In today’s society, being a parent requires us to wear many hats. Firstly, we provide basic necessities like food, shelter, clothing and medical care. Secondly, we give our love, attention, time and support to our children. As parents, we also have to take on the role of the disciplinarian as we impose rules, set limits, discipline, establish and follow through with consequences, hold our children accountable for their behaviour and teach values.

In the past, meeting the needs of our children was easier as we can rely on older family members, such as grandparents, to look after our children. This, however, has changed in recent years and parents today have to depend less on older members of the family to care for the younger generation due to the fact many of them are still in the workforce and, due to a lack of space in modern homes, do not stay together under one roof.

Parents who fall in the age range of 30 to 35, also referred to as the ‘sandwich generation’, may feel more stress than any other age group. They find themselves trying to care for their children and their aging parents while juggling a career at the same time. The multiple roles we play as parents may take a toll on the quality of the time we devote to our children.

Difference between quality and quantity of communication

You may have heard that you should spend a lot of time conversing with your children. While this is undoubtedly beneficial, the way you interact with your child is also a contributing factor to how well he or she develops.

Research has shown that the best way to communicate effectively with your child is by connecting with them and paying attention to what they are interested in. This motivates children to stay in the interaction for a longer time and by doing so, this provides them with more opportunities to learn.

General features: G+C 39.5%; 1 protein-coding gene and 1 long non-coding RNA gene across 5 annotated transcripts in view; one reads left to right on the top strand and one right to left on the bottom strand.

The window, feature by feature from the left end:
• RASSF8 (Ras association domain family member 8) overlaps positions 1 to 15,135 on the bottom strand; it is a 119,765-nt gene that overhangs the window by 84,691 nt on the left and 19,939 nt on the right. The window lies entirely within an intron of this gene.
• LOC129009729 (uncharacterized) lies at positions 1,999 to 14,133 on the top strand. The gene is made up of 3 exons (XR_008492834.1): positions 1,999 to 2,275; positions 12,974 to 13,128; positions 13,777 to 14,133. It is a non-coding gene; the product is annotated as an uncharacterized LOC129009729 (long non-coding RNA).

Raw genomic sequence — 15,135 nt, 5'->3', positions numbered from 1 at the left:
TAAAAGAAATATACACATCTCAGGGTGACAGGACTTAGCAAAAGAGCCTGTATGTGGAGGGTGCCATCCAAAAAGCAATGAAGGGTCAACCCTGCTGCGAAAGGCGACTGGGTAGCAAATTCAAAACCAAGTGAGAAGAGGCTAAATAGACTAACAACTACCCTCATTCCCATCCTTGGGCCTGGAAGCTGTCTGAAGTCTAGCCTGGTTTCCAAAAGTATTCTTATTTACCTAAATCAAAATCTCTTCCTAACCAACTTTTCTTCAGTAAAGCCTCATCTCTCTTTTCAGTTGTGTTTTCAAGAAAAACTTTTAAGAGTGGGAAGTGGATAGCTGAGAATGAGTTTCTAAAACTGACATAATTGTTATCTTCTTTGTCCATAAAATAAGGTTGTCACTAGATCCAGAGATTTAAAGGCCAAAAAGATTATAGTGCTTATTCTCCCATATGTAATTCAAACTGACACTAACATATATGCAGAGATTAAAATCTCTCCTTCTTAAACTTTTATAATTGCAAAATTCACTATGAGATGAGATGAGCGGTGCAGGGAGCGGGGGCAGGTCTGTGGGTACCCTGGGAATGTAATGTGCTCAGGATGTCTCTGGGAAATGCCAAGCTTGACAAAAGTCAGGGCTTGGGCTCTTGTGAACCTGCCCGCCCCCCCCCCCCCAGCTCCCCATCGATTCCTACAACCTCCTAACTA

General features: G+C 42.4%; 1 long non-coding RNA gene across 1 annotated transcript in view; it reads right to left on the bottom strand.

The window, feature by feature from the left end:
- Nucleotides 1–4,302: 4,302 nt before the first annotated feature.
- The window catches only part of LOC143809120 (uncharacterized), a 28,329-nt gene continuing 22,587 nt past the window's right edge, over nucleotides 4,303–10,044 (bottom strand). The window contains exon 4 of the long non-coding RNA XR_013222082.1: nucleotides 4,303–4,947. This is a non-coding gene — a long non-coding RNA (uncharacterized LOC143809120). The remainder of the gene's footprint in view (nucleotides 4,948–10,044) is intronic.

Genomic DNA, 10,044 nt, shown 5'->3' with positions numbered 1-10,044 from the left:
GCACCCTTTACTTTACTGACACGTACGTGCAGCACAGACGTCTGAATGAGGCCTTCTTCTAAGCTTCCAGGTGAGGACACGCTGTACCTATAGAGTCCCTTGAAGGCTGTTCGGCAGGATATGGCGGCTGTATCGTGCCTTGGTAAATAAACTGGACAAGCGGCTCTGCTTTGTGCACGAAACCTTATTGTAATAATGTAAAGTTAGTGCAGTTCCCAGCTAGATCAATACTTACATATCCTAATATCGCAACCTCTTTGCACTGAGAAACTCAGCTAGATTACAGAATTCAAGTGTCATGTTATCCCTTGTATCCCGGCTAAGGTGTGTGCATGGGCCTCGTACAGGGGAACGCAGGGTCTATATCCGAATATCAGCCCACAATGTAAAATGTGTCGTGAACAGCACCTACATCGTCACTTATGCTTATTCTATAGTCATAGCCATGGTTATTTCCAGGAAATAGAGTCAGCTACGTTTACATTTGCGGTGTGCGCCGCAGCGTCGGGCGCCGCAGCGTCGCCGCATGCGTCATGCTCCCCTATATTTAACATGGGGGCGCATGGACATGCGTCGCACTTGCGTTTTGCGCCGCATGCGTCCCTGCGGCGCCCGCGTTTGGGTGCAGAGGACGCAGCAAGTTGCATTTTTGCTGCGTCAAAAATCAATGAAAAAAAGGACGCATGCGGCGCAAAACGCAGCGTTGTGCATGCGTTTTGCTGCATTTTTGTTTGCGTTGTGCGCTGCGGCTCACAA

Communication is a two-way street: How to talk to my child according to his age and needs


When communicating with babies, the focus should be on building an emotional connection and building up their knowledge of the world around them. Some tips that will allow us to communicate more effectively with babies include responding to their gestures, sounds and expressions; recognising and respecting their reactions and feelings; and talking to them and paying attention to the sounds they make.


With toddlers, we should encourage their curiosity and let them learn things about themselves. Self-discovery is key for children at this age.


When conversing with preschoolers, you should understand and embrace their early signs of independence, and you should also be prepared to answer their first “adult” questions.

Primary school

It is important to children in the primary school age that you see them as mature individuals and that they are respected.


In their teenage years, children start to value their privacy more and it is important during this stage that you show your trust in them and actively engage them in conversations.

What it means to really listen – Quick overview of active listening and how that helps in your parent-child communication

Active listening is the basis of good communication as it allows you to discover what needs and feelings are hidden behind what the child is saying.

Next time you speak with your child, try to use the following techniques:

  • Try to empathize and refrain from making judgments. Instead of hastily jumping in with advice of your own, let your child speak and listen to them.
  • Encourage your child to open up to you: use phrases like “tell me about it…”, “did you really do that…?”, “that’s interesting…” etc.
  • Use your body language to let them know you are listening; sit in front of them, focus your attention on them and control your facial expressions.

Effective communication, whether it is between an adult and a child or just adults, is a two-way street. For your child to listen to you when you have something to say, you will need to do the same when they speak. Mutual respect and understanding are vital in keeping communication channels open between you and your child. This will not only improve the relationship between the two of you but will also prove effective in imparting important social skills to him/her.

Ultimately, it is important to remember that children should feel relaxed enough in their own homes to speak freely about their feelings and thoughts, as well as to express their opinions. Therefore, effective communication between parents and child is key to raising a well-rounded individual who is intelligent, confident and positive.

For more information on resources and training on how to talk to your child effectively, please contact us.

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